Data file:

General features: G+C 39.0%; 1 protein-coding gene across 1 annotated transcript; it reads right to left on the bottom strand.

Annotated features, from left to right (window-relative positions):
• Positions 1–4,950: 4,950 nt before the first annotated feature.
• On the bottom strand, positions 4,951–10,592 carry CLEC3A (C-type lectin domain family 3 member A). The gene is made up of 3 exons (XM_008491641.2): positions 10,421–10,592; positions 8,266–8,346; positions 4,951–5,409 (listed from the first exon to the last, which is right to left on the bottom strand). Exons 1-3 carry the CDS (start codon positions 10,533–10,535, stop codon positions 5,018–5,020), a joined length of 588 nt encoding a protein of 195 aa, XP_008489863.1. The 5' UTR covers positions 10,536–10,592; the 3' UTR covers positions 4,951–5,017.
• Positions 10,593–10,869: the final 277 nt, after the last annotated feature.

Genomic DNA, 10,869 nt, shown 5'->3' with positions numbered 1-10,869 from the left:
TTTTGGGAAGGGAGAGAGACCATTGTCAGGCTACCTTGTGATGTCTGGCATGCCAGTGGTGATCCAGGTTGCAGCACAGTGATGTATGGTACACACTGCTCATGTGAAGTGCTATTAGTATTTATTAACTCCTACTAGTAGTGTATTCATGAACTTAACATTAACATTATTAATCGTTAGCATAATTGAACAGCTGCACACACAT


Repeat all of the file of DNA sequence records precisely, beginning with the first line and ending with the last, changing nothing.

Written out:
General features: G+C 39.0%; 1 protein-coding gene across 1 annotated transcript; it reads right to left on the bottom strand.

Annotated features, from left to right (window-relative positions):
• Positions 1–4,950: 4,950 nt before the first annotated feature.
• On the bottom strand, positions 4,951–10,592 carry CLEC3A (C-type lectin domain family 3 member A). The gene is made up of 3 exons (XM_008491641.2): positions 10,421–10,592; positions 8,266–8,346; positions 4,951–5,409 (listed from the first exon to the last, which is right to left on the bottom strand). Exons 1-3 carry the CDS (start codon positions 10,533–10,535, stop codon positions 5,018–5,020), a joined length of 588 nt encoding a protein of 195 aa, XP_008489863.1. The 5' UTR covers positions 10,536–10,592; the 3' UTR covers positions 4,951–5,017.
• Positions 10,593–10,869: the final 277 nt, after the last annotated feature.

Genomic DNA, 10,869 nt, shown 5'->3' with positions numbered 1-10,869 from the left:
TTTTGGGAAGGGAGAGAGACCATTGTCAGGCTACCTTGTGATGTCTGGCATGCCAGTGGTGATCCAGGTTGCAGCACAGTGATGTATGGTACACACTGCTCATGTGAAGTGCTATTAGTATTTATTAACTCCTACTAGTAGTGTATTCATGAACTTAACATTAACATTATTAATCGTTAGCATAATTGAACAGCTGCACACACAT